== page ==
Chelsea came to us with a great GPA, fantastic test scores and a strong, eclectic activity list.
However, Chelsea did not see her own activity list as strong. She considered activities such as her year spent as the president of her school’s DIY craft club, or her time as the leader of a special education school outreach group both to be a “waste”, even though she loved them! When it came time to write college essays, Chelsea was convinced she had to write about some of her more “normal” activities, even though she wasn’t passionate about them, and didn’t think she had gained anything valuable from the activities she was interested in.
There were a few ways that we could have guided Chelsea:
- Let her write about the topics she considered important, even though she didn’t really enjoy them or participate heavily. The time she won a math competition, the time she went to a debate competition… these were the things she thought admissions would “want” to hear about, and not her “useless” passions, however unique.
- Discuss with her about why her passions are far more interesting to colleges than what she thinks they want to hear, and that nothing she has put so much time and energy into is “useless”.
- In order to keep up with looming deadlines, simply tell her what topics to write about.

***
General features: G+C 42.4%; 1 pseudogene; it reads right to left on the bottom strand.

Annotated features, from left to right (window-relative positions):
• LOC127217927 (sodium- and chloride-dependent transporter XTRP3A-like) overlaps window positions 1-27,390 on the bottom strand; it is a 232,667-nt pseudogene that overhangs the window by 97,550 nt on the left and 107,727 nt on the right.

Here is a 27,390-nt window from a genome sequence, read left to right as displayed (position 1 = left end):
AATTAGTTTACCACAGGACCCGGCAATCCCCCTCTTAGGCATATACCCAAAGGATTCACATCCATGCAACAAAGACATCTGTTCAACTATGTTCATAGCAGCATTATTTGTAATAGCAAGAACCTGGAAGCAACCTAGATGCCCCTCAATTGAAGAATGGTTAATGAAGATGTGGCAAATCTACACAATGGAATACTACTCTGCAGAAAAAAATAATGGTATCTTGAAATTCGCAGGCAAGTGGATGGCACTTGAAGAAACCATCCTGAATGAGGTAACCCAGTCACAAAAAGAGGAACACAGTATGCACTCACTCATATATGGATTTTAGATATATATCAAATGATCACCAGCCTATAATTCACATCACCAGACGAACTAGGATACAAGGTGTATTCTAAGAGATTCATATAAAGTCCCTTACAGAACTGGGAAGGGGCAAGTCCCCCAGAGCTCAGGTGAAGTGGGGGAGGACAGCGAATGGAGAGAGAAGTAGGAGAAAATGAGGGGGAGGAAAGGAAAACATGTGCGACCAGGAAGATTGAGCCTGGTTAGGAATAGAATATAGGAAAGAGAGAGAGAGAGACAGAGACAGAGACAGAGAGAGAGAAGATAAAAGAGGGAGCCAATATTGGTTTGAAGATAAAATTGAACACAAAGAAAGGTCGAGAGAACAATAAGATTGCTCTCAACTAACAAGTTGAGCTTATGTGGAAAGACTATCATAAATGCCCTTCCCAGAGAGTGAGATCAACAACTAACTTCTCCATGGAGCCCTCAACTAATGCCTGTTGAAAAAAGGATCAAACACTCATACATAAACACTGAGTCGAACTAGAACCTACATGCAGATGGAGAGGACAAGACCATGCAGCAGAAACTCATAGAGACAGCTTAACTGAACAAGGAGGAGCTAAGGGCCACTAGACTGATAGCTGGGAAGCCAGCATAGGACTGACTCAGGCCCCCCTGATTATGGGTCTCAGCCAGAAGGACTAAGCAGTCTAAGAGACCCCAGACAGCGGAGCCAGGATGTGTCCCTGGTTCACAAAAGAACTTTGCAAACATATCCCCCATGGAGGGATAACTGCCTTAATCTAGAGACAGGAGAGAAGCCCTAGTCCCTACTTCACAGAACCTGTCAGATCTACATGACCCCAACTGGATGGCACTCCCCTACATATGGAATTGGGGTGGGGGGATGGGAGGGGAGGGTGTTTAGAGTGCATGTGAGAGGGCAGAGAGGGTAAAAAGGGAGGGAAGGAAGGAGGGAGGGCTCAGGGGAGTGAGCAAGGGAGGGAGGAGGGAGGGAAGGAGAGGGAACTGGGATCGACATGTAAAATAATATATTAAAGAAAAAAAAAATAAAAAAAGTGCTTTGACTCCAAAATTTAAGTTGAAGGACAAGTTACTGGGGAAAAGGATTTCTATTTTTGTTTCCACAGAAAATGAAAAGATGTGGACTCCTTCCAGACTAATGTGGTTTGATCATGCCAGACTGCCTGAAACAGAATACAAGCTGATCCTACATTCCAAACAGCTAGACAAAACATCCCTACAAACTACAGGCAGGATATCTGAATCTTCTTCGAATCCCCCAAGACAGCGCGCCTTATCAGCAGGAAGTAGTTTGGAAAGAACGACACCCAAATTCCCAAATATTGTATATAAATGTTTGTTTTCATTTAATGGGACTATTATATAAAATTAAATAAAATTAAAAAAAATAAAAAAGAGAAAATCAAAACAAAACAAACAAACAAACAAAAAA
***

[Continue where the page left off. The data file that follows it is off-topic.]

The Admissionado Approach
Chelsea came to us right as application season was beginning, so we needed to get started quickly! Once we began the brainstorming, we had a decision to make: do we go with the topics that Chelsea was very eager to write about? The topics she assumed colleges would want to hear, even though she didn’t really care about them? Or do we take the time to explain to her why the things she really loved doing in high school were valuable topics that would show off her passion, drive and creativity? Well, it took many hours of discussion, but we knew how important it was to show Chelsea that she had gained valuable skills and life experiences from ALL of her activities in high school, and especially the ones she thought were weird or unimportant.
The top school she was accepted to was UCLA! Ultimately, Chelsea decided on UT Austin, because of their strong business program and her family in the city. She is excited to begin her freshman year in the fall!
Chelsea is inquisitive, independent, and has a natural empathy for those around her that is inspiring. Through all of our discussions and reflection on her life and experiences, I got to watch her blossom into someone brimming with confidence and enthusiasm for her own passions and direction in life. It was amazing to watch! Her caring nature, newfound confidence, and desire to always help those around her will take her far.